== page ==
New York City Transportation Commissioner Polly Trottenberg today announced that DOT would finish 2017 with a record 25 miles of new protected bike lanes. Riding a Citi Bike, the Commissioner was joined near the Williamsburg Bridge by elected officials and advocates, who hailed the additional mileage within New York City’s growing 1,190-mile bicycle network. The changes this year include new protected lanes that will help in the movement of L train riders, displaced by the L Train’s Canarsie Tunnel closure in April 2019 – when DOT anticipates daily bike volume over the Williamsburg Bridge will at least double.
“My helmet is off to the DOT planning and construction crews that have this year shattered records with 25 miles of new protected bike lanes, part of the largest bicycle network in North America,” said DOT Commissioner Polly Trottenberg. “Twenty years ago, the city took a big step forward with its first plan to build a bike lane network, and cycling is now growing by orders of magnitude, faster than any other mode of transportation in the city. As we noted last week when we joined the MTA to unveil our plans for the L train closure, these terrific improvements around the Williamsburg Bridge will do a lot to address the even greater surge of cycling we expect to see then.”
The Commissioner noted that the de Blasio Administration had committed to double cycling Citywide by 2020, and cited other highlights around bike lanes this year:
- The 25 miles constructed this year exceeded the previous one-year record of 18 miles set in 2016 by 38%.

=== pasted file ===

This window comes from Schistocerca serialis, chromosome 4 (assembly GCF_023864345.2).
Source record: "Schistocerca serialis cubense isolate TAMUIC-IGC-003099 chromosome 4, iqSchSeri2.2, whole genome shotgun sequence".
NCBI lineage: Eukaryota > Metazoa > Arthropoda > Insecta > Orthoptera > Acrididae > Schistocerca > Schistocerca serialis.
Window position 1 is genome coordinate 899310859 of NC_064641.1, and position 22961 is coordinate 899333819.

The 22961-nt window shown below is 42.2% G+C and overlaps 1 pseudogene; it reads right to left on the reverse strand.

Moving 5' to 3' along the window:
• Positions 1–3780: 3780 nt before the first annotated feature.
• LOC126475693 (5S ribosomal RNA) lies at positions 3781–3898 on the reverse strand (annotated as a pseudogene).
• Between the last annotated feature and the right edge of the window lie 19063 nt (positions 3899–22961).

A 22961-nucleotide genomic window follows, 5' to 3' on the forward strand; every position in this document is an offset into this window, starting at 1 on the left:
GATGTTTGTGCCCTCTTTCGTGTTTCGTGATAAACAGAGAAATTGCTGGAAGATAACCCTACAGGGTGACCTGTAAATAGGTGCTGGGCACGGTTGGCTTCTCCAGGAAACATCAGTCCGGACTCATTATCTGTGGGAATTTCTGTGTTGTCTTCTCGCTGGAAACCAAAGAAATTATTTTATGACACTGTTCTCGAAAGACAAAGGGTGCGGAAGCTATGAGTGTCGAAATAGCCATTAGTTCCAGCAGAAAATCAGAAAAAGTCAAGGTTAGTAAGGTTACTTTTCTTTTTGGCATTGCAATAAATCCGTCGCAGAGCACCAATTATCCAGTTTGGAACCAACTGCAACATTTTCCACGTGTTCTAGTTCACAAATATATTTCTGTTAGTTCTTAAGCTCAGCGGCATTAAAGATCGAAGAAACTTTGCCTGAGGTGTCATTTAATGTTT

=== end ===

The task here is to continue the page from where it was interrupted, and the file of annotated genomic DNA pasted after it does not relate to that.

- DOT also added more dedicated mileage (65 miles of conventional lanes and protected) than ever before, with two-thirds of that mileage outside Manhattan, providing safe routes to schools, parks, shops, restaurants and other neighborhood destinations.
- In Midtown Manhattan -- the center of commerce in New York City – cycling has increased 40% since 2013. In 2017, DOT continued to build out a strong protected bike network in the central business district, with almost three miles of new lanes along Second, Fifth and Seventh Avenues.
- Outside Manhattan, DOT listened closely to community groups, and worked alongside sister agencies such as Parks, and DOT built new protected bicycle lanes in new parts of the City, including along 111th Street in Queens and Gerritsen Avenue in Brooklyn. DOT also completed the third phase of the transformation of Queens Boulevard, which has now gone more than three years without a pedestrian or cyclist fatality.
- Other new lanes completed this year around the City include those along Classon Avenue and Loring Ave in Brooklyn, Monsignor Del Valle Square in the Bronx, Van Duzer Street, Targee Street and St Paul's Avenue on Staten Island, and 150th Street and Parsons Boulevard in Queens.
Even prior to the Canarsie Tunnel shutdown, the Williamsburg Bridge currently has the highest cyclist volumes of any East River crossing: 7,580 cyclists (along with close to 4,000 pedestrians on a walkway that is mostly separate from the bikeway). The project improving Williamsburg Bridge bike access from S. 4th Street and Borinquen Place repurposed underutilized space underneath the BQE on-ramp to create a new crossing for cyclists and pedestrians. Concrete barriers, used along La Guarina Playground, create dedicated bike lanes while slowing traffic along an area frequented by children.